Saturday, January 14, 2012

Tiny Frogs, Beyonce Horse Flies, and Black-Capped Petrals

Photo courtesy of Christopher Austin, Louisiana State U.
The world's smallest frog, Paedophryne amouensis, was just discovered in Papua New Guinea, measuring 7.7 mm, about the size of a house fly. These tiny little guys live in the leaf litter of the rainforest floor, and, apparently, they are very difficult to capture, as you might imagine. You have to follow your ears to locate them by call, but here's the catch. The calls are so high pitched it's difficult for human ears to hear them.

This little guy beats the world's previous record by just 0.2 mm. The last record holder, Paedocypris progenetica, hails from Southeast Asia. Anyway, all of the tiny Paedophryne species discovered thus far are from Southern Papua New Guinea. The fist species was discovered back in 2010, but was just announced to the public a few days ago.

My first thought was, "What do these little things eat?"  The answer is supremely tiny things like mites, and probably some of the same stuff flies would eat. Yum! You can find more about them over at Nat. Geo.

Photo courtesy of CSIRO Australia
And speaking of flies, I'm betting Beyonce is beyond thrilled to hear a species of Horse Fly has been named in her honor. This species, first discovered in 1981, the year Beyonce was born, has gone nameless for years. That is until Bryan Lessard decided to show "the fun side of taxonomy." He describes the fly as having a gorgeous golden abdomen that he claims "makes it the all time diva of flies." Hence the name, Scapia beyonceae.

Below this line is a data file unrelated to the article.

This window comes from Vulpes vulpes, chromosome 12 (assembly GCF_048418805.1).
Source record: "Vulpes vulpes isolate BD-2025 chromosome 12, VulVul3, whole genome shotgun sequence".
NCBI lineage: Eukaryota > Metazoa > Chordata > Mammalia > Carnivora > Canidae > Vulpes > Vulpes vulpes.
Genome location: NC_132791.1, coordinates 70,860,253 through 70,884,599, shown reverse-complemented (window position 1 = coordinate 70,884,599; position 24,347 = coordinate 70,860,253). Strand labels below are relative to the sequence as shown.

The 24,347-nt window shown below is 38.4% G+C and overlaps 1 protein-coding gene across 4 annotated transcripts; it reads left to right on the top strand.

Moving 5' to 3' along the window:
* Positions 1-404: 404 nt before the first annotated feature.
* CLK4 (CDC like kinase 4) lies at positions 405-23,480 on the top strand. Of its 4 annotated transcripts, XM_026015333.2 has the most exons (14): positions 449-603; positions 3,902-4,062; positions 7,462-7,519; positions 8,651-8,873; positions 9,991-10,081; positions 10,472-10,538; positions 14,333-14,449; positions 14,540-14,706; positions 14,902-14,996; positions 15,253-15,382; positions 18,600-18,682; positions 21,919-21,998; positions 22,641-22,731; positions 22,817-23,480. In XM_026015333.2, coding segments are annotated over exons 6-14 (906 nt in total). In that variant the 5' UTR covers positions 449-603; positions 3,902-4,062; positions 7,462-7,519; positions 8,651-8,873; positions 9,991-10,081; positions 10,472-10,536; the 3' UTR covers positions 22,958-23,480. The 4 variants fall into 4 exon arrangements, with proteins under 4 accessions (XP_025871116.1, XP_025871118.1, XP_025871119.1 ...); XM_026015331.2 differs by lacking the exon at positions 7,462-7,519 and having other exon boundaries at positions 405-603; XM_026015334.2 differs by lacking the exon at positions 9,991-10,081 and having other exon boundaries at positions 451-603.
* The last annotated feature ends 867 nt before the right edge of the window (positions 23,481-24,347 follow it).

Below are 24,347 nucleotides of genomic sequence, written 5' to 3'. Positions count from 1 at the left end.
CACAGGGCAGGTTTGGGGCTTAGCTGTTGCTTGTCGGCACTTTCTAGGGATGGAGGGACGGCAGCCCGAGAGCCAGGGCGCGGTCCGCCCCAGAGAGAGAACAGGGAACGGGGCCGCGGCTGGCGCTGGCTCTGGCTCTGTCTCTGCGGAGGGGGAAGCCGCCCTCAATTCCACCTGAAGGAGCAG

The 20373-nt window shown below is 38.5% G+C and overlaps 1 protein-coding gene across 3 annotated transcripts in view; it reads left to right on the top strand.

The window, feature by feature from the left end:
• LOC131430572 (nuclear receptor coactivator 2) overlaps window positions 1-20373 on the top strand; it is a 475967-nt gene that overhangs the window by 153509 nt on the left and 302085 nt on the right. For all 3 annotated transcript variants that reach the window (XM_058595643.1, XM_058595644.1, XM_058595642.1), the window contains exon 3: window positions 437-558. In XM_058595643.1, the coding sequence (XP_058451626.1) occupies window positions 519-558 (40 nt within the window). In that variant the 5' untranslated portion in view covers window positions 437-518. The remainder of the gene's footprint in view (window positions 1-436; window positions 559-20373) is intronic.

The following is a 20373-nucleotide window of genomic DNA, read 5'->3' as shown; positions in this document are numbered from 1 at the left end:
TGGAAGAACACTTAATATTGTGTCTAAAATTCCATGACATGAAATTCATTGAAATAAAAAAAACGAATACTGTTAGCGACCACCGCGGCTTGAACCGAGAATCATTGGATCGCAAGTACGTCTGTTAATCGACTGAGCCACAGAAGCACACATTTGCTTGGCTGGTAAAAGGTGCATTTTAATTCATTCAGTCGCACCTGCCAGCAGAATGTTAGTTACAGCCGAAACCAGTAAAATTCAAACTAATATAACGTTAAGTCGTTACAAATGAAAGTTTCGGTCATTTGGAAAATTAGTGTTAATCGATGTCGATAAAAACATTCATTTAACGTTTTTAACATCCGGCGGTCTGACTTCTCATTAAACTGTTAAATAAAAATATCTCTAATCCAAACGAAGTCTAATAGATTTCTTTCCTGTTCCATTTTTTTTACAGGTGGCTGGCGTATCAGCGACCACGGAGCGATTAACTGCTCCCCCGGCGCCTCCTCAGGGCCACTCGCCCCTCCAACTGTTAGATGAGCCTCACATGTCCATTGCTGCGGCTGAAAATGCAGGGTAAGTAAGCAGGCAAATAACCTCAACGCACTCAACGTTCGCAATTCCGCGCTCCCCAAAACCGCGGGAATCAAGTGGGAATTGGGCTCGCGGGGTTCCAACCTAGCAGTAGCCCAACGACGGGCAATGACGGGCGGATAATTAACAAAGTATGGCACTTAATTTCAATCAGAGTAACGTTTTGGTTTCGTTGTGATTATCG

This particular species was discovered in Queensland, Australia, where it is not simply a pest, but also an important pollinator of plants. Anyway, my congratulations to both the diva and the fly. More at Science Daily.

Photo by J. Volques of Grupo Jaragua
And down in the Caribbean, the world's first photos of an endangered Black-capped Petral chick have been recorded by J. Volquez, Grupo Jaragua of the Dominican Republic. I can't seem to stop myself from saying, "Isn't it cute?" This species was once thought extinct back in the late 1800s until reported sightings of the birds at sea began to come in. Finally, in 1963, the first nesting grounds were discovered in the Caribbean. For many years, ornithologists have tried to find out more about this rare and illusive species.

The discovery of new nesting grounds with viable chicks has rekindled excitement. Hopes were not high for the species' survival. Few discoveries about their life cycle have been made since the 60's. You can read more from the source, if you read Spanish, at Grupo Jaragua, or you can visit The Cornell Lab of Ornithology for English.

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